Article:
Mike Tyson, seen in May, took to social media over...

Mike Tyson, seen in May, took to social media over the weekend to criticize an unauthorized Hulu series based on his life premiering Aug. 25. Credit: Getty Images / Al Bello

Former heavyweight boxing champion Mike Tyson is castigating Hulu over the streaming service's upcoming unauthorized miniseries bio. Tyson is cooperating with a film biography being developed by Antoine Fuqua and Martin Scorsese and set to star Jamie Foxx.

Tyson, 56, had first expressed his displeasure on social media Friday by saying his friend Dana White, president of the UFC mixed-martial-arts league, had turned down "millions" offered to promote the miniseries. Then on Saturday Tyson posted graphical text on Instagram, saying, "Don't let Hulu fool you. I don't support their story about my life. It's not 1822. It's 2022. They stole my life story and didn't pay me. To Hulu executives I'm just ... [someone] they can sell on the auction block."

In the post's text portion he wrote, "Hulu is the streaming version of the slave master. They stole my story and didn't pay me." Foxx, star of the authorized Tyson miniseries in development, commented, "Love u bro."

On Twitter, Tyson additionally wrote, "Hulu stole my story. They're Goliath and I'm David. Heads will roll for this,” and later he posted, "Hulu's model of stealing life rights of celebrities is egregiously greedy."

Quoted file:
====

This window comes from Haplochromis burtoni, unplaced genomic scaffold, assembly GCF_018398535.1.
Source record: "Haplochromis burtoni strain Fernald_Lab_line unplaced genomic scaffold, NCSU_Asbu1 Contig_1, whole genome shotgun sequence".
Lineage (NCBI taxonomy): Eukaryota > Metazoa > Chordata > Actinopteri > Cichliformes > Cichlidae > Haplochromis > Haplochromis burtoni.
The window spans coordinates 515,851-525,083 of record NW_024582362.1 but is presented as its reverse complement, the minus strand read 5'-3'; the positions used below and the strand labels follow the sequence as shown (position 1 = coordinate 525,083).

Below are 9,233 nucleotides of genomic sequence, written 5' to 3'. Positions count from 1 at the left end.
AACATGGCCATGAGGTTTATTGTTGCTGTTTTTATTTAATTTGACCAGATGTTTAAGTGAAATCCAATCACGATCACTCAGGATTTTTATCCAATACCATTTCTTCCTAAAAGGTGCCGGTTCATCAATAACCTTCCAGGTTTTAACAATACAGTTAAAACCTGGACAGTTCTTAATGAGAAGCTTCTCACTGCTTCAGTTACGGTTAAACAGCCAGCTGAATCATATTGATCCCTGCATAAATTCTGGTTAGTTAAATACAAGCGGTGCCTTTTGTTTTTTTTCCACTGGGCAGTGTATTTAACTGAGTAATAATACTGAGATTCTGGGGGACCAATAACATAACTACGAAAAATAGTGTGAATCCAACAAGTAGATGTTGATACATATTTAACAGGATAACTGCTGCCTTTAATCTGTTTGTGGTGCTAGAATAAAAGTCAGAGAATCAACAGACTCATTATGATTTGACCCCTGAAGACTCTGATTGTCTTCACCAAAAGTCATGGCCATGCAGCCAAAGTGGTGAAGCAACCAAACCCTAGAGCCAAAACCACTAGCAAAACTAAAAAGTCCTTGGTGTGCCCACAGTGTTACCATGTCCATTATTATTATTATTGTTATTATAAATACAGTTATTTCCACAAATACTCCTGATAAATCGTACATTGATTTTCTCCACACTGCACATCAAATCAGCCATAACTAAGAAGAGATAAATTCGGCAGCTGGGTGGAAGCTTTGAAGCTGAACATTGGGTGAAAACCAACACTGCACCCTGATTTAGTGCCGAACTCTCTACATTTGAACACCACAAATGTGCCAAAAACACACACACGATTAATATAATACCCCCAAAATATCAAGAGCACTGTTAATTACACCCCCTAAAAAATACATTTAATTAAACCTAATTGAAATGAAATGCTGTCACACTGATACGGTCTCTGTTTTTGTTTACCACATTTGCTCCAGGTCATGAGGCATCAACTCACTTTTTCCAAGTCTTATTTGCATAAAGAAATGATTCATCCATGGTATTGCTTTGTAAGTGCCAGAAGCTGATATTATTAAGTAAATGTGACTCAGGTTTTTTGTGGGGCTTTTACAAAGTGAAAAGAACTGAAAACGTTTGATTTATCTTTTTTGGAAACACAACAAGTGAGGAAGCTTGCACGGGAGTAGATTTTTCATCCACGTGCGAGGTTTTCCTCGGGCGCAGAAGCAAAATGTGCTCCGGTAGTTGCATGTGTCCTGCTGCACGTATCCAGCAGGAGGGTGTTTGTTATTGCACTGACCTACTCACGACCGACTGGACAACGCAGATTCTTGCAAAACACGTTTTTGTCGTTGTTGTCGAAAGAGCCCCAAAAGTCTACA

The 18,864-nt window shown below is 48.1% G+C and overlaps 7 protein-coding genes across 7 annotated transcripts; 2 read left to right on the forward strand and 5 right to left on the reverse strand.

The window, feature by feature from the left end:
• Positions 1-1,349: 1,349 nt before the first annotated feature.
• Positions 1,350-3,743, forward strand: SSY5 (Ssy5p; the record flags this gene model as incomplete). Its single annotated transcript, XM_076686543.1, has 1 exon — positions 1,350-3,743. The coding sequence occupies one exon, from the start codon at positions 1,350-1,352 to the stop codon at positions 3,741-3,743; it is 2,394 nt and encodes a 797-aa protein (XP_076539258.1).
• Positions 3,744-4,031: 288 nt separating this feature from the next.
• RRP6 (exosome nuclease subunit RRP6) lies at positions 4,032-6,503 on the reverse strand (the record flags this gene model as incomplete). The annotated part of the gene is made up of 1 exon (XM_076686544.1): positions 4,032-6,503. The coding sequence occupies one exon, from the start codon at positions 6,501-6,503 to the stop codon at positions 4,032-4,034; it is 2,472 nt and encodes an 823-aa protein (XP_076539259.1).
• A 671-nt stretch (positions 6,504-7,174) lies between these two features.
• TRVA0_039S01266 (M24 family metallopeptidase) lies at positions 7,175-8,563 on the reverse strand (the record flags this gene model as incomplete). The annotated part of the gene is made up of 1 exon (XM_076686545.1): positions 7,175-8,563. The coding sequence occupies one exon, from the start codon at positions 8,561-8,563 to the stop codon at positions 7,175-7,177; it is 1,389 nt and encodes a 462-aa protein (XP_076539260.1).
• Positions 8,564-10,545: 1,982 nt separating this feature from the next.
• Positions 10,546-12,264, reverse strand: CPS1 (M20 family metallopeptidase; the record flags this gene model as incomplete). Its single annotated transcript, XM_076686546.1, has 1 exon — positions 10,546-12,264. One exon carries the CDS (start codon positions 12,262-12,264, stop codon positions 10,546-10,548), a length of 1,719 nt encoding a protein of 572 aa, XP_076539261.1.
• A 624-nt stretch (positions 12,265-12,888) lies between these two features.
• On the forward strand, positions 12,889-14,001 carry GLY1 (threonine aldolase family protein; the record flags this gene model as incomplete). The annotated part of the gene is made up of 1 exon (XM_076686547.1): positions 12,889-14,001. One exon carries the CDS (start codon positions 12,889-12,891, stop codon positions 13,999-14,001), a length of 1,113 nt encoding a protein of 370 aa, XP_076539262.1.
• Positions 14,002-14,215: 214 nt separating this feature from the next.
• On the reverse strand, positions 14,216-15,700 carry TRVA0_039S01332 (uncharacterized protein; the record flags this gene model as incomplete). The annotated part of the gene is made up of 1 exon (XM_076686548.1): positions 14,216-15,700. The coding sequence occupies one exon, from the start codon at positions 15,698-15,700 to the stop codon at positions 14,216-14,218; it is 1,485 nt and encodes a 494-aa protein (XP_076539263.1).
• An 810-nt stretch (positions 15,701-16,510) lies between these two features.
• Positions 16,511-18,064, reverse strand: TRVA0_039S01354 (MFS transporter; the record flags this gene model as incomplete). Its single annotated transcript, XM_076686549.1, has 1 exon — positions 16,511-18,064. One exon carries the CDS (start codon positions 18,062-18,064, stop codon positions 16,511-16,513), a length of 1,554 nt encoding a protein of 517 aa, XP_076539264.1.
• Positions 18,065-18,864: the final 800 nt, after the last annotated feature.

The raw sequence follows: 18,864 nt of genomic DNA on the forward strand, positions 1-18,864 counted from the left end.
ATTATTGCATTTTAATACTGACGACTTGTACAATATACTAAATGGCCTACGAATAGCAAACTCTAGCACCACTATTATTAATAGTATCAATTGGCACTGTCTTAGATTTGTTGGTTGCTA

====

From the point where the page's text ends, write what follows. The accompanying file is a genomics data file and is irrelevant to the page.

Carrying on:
Hulu had no comment on Tyson's assertions. Karin Gist, showrunner of the eight-episode "Mike," premiering Aug. 25 and starring Trevante Rhodes, said at the semiannual Television Critics Association press tour Thursday: "We just wanted to tell an unbiased story and have the audience decide what they think or feel. Challenging what people think they know about Mike and hoping that they come away from the series with something else to think about. Whether you like him or hate him, does the story make you question how complicit society has been?"

According to attorneys, public figures generally cannot control what is written or portrayed about them, barring outright slander or libel. Various states' right-of-publicity laws give individuals some control over how their name, likeness and similar specific features are commercially exploited, usually in terms of merchandising or advertising.

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